As the circumstances of the COVID pandemic change day by day, and we all rush to keep business moving where and when we can, companies should consider hitting the “pause button” before renewing or executing any new contracts. Developing contracts often takes considerable time and expense, and companies are not in the habit of reworking them often. A change in law may prompt a company to revisit their contract terms, but otherwise business is often carried out with a standard form contract for a period of years. With the COVID pandemic affecting nearly every business and industry, life is not business as usual, and companies should make sure their contracts consider what previously seemed like an unforeseeable event. Force Majeure clauses are included in many contracts to excuse contract performance when made impossible by some unforeseen circumstance. These clauses typically fall under two categories: general and specific. General force majeure clauses excuse performance if performance is prevented by circumstances outside the parties’ control. By contrast, specific force majeure clauses detail the exhaustive list of circumstances (acts of god, extreme weather, war, riot, terrorism, embargoes) which would excuse contract performance. Force majeure clauses are typically interpreted narrowly. If your contract has a specific clause and pandemic or virus is not one of the listed circumstances it may not apply. Whether a particular existing contract covers the ongoing COVID pandemic will vary depending on the language of the contract. Force majeure clauses previously made headlines when the great economic recession hit in 2008. A number of courts held that simple economic hardship was not enough to invoke force majeure. The inability to pay or lack of desire to pay for the contracted goods or services did not qualify as force majeure. In California, impossibility turns on the nature of the contractual performance, and not in the inability of the obligor to do it. (Kennedy v. Reece (1964) 225 Cal. App. 2d 717, 725.) In other words, the task is objectively impossible not merely impossible or more burdensome to the specific contracting party. California has codified “force majeure” protection where the parties haven’t included any language or the circumstances in the clause don’t apply to the situation at hand. Civil Code section 1511 excuses performance when “prevented or delayed by an irresistible, superhuman cause, or by the act of public enemies of this state or of the United States, unless the parties have expressly agreed to the contrary.” (Civ. Code § 1511.) What qualifies as a “superhuman cause”? In California, the test is whether under the particular circumstances there was such an insuperable interference occurring without the party's intervention as could not have been prevented by the exercise of prudence, diligence and care. (Pacific Vegetable Oil Corp. v. C. S. T., Ltd. (1946) 29 Cal.2d 228, 238.) If you find yourself in an existing contract without a force majeure clause, or the statute does not apply, you may consider the doctrine of frustration of purpose. This doctrine is applied narrowly where performance remains possible, but the fundamental reason the parties entered into the contract has been severely or substantially frustrated by an unanticipated supervening circumstance, thus destroying substantially the value of the contract. (Cutter Laboratories, Inc. v. Twining (1963) 221 Cal. App. 2d 302, 314-15.) In other words, performance is still possible but valueless. Note this defense is not likely to apply where the contract has simply become less profitable for one party. Now that COVID is no longer an unforeseeable event, but rather a current and grave reality, a party executing a contract today without adequate protections may have a difficult time proving unforeseeability. Scientists are not sure whether warm weather will suppress the spread of the virus, as it does with the seasonal flu, but to the extent we get a reprieve during the summer we may see a resurgence of cases this Fall or Winter. Companies should take care in reviewing force majeure clauses, and other clauses tied to timely performance such as delay and liquidated damages before renewing or executing new contracts. Your contract scenario may vary from the summary provided above. Please contact legal counsel before making any decisions. During this critical time, BPH’s attorneys can be reached via email to answer your questions. Read the court decision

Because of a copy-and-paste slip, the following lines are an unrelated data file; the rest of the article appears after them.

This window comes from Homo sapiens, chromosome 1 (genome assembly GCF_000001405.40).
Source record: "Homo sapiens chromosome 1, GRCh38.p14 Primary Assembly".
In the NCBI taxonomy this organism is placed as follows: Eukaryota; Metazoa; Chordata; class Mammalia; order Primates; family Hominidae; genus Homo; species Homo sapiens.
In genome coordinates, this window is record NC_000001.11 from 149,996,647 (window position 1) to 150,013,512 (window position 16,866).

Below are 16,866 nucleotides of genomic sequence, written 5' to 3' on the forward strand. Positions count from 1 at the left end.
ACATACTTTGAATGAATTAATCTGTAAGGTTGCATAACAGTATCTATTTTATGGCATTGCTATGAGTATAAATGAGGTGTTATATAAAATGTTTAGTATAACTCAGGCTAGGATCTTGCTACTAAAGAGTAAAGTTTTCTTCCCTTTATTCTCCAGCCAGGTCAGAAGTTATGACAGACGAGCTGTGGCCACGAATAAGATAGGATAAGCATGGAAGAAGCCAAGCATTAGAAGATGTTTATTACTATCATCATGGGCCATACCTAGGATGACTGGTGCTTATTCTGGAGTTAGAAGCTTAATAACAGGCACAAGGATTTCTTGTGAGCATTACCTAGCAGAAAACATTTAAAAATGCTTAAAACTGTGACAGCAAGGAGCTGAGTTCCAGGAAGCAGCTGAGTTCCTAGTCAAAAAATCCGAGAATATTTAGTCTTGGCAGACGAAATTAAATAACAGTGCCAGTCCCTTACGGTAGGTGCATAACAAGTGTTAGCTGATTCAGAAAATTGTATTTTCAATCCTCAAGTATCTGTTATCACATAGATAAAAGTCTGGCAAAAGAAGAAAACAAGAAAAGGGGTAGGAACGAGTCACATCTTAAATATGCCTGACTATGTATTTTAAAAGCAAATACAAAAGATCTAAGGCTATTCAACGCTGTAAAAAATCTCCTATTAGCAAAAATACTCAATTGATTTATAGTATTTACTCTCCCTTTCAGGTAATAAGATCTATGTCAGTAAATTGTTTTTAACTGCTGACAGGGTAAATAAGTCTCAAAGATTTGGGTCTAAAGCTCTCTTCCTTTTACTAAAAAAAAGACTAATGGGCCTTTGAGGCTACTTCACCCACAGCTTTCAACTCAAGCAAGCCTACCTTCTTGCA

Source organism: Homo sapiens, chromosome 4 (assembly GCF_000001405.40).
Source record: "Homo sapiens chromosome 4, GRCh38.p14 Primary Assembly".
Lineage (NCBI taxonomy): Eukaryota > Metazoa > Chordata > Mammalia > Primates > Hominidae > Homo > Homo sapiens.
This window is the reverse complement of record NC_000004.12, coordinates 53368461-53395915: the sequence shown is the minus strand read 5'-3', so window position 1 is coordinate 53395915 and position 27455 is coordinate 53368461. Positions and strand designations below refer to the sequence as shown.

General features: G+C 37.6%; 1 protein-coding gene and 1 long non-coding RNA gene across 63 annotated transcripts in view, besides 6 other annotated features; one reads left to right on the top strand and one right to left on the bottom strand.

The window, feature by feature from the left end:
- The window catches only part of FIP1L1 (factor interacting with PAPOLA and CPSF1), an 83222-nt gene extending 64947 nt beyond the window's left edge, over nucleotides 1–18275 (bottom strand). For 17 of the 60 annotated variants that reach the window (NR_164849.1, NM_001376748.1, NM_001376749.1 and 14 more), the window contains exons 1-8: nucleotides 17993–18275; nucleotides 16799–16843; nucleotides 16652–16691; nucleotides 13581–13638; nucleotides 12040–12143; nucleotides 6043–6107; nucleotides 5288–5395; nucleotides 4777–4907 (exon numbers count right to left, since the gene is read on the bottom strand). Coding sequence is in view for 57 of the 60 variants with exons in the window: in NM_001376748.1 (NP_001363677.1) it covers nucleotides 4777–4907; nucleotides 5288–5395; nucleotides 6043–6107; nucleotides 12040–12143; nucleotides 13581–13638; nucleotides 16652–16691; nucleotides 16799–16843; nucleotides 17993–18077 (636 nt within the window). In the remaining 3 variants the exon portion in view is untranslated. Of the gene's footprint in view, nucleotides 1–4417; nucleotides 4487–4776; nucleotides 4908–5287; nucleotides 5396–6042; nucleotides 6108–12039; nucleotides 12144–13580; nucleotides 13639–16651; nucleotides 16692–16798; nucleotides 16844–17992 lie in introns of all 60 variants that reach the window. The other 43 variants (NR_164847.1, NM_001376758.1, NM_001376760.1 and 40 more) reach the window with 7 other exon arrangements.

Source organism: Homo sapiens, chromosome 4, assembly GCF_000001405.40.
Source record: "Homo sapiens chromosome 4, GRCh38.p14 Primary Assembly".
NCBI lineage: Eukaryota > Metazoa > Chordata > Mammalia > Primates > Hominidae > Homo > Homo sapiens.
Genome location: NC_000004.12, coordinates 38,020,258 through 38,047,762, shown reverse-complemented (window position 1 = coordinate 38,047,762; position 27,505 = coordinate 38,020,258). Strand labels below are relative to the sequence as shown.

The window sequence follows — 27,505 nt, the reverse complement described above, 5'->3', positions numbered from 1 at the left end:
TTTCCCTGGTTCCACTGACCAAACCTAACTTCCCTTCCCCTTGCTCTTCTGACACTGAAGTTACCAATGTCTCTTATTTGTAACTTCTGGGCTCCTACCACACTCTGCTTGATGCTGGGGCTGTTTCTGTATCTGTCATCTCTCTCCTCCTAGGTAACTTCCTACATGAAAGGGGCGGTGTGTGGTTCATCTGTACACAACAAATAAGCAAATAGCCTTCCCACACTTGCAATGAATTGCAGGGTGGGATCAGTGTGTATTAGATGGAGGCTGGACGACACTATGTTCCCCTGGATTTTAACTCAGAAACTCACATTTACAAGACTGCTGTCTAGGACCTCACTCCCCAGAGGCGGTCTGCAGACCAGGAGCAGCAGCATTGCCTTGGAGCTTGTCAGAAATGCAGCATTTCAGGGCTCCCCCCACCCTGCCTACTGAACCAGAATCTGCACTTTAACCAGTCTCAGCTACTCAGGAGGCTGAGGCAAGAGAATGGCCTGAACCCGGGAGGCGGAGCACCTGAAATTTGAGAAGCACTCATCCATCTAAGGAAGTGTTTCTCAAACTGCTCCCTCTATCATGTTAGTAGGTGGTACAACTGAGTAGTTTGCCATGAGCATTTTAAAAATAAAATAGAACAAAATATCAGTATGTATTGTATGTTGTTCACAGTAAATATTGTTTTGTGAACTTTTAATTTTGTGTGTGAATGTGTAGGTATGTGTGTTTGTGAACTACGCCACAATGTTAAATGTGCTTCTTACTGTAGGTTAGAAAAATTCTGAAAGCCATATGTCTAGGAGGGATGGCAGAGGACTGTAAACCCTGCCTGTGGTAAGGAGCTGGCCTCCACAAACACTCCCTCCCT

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    Reprinted courtesy of Danielle S. Ward, Balestreri Potocki & Holmes